A new definition of technology has been put forward by a group of thinkers in Germany. They assert that technology is not limited to machinery but includes all texts which guide human activity.
Professor Peter Sloterdijk, who heads the department of philosophy at Karlsruhe University, southwest Germany, explained his theory as he launched a new translation of Martin Heidegger’s essay “What is Called Thinking?” In January this year, Prof Sloterdijk and fellow philosophers Peter von Uexküll and Hans-Jörg Rheinberger announced their view that many scientific theories and writings on history and culture should be considered as part of technology rather than as art or literature. This would include works such as “The Theory of Relativity” or the essays of Prof von Uexküll, whose work has been largely neglected in English-speaking countries.
According to Prof Sloterdijk, the German word “Technik”, which includes both technology and art, is closer to our modern understanding of science than the term used in French or English because it does not set limits to what can be considered a technological text. He said this was why French President Nicolas Sarkozy had chosen the term “science of civilisation” when he launched an ambitious project to gather together all writings on history and culture into one database that would allow them to be searched for references just as easily as scientific papers are now accessed.
Prof Sloterdijk said that, until recently, it had been possible to keep literature and science separate. However, as scientific texts have increasingly influenced the way people live their lives through technology, a new definition of technology has become necessary. “For a long time there was an insurmountable frontier between what we read in books and what we were told by scientists,” he said. “There is now a huge area where both overlap.”
In addition to scientific texts such as those collected in Mr. Sarkozy’s database, Prof von Uexküll would also include many essays from the humanities which now find themselves under pressure from scientific methods of analysis with little regard for their literary qualities or narrative style. Under his new definition, Prof Sloterdijk suggested that even Jane Austen’s novels might have to be included as technological texts because they taught people how to behave in a certain way.
Prof von Uexküll, who died in 2004 but whose work is being re-evaluated by leading European thinkers such as Prof Sloterdijk, said it was a mistake to think that science and art were irreconcilable opposites with different rules. “They are both at the service of life,” he wrote. It is not necessary to think of either literature or science as superior – both can be considered servants of human life.”
The thinking behind the new definition would not stop at Jane Austen. Prof Sloterdijk said that, in his view, many texts from the Middle Ages might be counted as technology because they too had been written to guide people in their behavior. This would include much of the Bible. “In former times our behaviour was guided by a document such as the Bible,” he said. “Nowadays we use science books.”
In its own way, this new definition is not completely unprecedented: it can be compared to other attempts to revise how we regard texts and institutions while still allowing them a place in one category or another – for example, when a government body responsible for censoring pornographic materials decides to broaden its activities into censoring almost all media which could pose a nuisance to someone (as has happened in various countries).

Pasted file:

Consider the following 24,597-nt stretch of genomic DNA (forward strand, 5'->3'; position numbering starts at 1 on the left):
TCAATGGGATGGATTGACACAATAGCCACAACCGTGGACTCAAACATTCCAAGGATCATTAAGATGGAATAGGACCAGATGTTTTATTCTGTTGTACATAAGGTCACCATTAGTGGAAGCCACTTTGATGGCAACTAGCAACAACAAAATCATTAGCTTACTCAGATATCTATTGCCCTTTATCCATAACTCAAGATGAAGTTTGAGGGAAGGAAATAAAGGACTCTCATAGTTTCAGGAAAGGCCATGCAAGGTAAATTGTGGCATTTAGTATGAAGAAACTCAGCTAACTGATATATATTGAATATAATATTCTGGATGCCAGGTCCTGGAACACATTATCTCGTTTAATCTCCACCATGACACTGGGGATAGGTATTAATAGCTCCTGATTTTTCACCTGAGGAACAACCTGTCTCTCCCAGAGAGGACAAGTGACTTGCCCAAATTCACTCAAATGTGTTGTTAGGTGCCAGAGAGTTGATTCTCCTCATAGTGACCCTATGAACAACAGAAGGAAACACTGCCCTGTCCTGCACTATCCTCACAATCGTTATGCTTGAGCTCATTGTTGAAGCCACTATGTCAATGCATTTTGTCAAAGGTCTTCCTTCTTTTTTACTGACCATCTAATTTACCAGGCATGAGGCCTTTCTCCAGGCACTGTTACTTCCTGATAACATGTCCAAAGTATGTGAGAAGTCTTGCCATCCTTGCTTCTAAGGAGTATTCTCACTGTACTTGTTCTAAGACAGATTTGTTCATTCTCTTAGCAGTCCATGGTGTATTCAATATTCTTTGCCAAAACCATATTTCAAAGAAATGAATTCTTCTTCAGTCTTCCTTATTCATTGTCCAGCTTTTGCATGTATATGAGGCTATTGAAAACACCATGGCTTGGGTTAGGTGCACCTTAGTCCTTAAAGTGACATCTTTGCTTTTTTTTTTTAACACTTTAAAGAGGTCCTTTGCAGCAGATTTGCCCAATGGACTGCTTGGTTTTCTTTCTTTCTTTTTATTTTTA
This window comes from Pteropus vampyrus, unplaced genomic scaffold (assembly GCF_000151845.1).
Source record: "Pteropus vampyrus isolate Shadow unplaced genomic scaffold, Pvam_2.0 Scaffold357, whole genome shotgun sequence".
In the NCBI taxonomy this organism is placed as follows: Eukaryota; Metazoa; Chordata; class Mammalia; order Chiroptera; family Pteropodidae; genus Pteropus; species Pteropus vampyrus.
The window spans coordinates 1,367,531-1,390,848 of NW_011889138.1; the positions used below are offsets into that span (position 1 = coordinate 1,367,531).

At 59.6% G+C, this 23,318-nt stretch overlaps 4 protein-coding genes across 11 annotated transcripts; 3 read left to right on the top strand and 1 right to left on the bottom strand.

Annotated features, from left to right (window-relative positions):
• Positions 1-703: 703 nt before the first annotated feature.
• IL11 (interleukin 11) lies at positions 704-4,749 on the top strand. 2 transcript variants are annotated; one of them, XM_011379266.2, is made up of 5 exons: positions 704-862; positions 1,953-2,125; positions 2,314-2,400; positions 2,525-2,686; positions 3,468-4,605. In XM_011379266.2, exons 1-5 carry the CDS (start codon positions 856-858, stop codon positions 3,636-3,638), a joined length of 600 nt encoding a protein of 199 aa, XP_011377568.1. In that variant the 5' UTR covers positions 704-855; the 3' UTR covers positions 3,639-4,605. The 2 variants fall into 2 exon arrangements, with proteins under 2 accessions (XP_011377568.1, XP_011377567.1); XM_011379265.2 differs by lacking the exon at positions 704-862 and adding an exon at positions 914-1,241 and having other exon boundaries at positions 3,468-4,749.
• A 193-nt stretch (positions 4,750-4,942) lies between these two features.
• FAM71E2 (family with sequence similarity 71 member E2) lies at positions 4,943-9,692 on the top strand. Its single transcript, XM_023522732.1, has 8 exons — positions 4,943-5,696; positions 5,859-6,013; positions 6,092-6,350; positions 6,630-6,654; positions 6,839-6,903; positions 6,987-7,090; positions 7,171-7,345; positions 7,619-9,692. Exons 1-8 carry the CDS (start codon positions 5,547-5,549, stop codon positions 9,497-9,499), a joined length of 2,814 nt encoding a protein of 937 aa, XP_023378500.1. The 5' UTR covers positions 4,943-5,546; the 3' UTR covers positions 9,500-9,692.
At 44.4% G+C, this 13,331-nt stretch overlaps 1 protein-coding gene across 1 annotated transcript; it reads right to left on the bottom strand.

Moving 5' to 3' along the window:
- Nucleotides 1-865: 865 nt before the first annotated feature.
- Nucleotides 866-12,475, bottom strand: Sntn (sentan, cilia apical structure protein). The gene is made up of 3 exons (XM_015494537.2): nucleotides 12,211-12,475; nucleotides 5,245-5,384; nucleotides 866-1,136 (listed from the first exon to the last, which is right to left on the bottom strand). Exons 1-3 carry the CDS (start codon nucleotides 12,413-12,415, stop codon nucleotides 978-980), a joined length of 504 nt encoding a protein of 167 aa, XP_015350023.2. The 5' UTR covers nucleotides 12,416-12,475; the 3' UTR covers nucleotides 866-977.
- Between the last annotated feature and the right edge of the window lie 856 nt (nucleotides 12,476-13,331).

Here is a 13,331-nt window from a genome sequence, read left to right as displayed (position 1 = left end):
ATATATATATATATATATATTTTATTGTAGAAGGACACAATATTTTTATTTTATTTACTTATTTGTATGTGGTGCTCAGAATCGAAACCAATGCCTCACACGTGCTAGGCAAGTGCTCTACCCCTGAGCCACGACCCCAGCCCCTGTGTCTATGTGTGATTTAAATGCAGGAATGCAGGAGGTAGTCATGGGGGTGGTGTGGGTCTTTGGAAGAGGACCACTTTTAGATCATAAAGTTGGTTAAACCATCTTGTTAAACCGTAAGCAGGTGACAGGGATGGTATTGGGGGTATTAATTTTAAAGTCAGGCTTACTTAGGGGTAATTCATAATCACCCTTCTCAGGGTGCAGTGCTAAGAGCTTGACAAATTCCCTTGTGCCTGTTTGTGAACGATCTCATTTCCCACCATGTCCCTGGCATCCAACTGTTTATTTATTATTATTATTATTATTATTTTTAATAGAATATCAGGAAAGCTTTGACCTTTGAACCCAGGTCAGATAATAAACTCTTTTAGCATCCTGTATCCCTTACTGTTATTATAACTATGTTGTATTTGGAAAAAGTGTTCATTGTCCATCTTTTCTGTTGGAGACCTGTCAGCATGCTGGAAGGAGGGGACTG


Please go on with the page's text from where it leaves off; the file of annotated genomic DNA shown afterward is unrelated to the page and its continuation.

There are also some precedents for this sort of change within the technological field itself – for example, many people regard cars not as a form of transportation but as an object d’art. However, there is no precedent anywhere which states that someone must acknowledge some kind of “technology” as something more than simply certain tools or machines.
Currently, most individuals who work within the fields which used to be called science fiction would rather keep their works separate from those of scientists. The reason is that they do not want their artistic freedom limited by scientific ideas and methods (which can reinforce existing stereotypes about what one should write about) – although they may borrow ideas from these sciences when it suits them (which is to say, when they think that it will allow their works to be more plausible or engrossing).
One possible positive outcome of this change would be felt by those who wish to have their writing taken seriously. If literature and science are not supposed to overlap at all – as was originally believed – then there may be some who might dismiss these texts as being beneath their notice simply because they were not written by scientists. However, if the opposite view gains ground, then people may start taking them more seriously even though they are still aware that literature contains no hard facts.
On the other side of the coin, scientists themselves may find that their work becomes regarded as less serious if it has to co-exist with fiction – even though this may be a misguided notion. There are, after all, many types of work in which scientists play a major role but where their conclusions and ideas still do not influence the general public in spite of the consequences they might have on our lives (eg politics and international relations).
Perhaps there is nothing wrong with writers and scientists making up their own categories so long as both parties continue to respect each other’s contributions to human knowledge. At least, that is how things would appear according to the prevailing wisdom at present – when one considers what has been said by most people who have given serious thought towards these matters for the past few decades.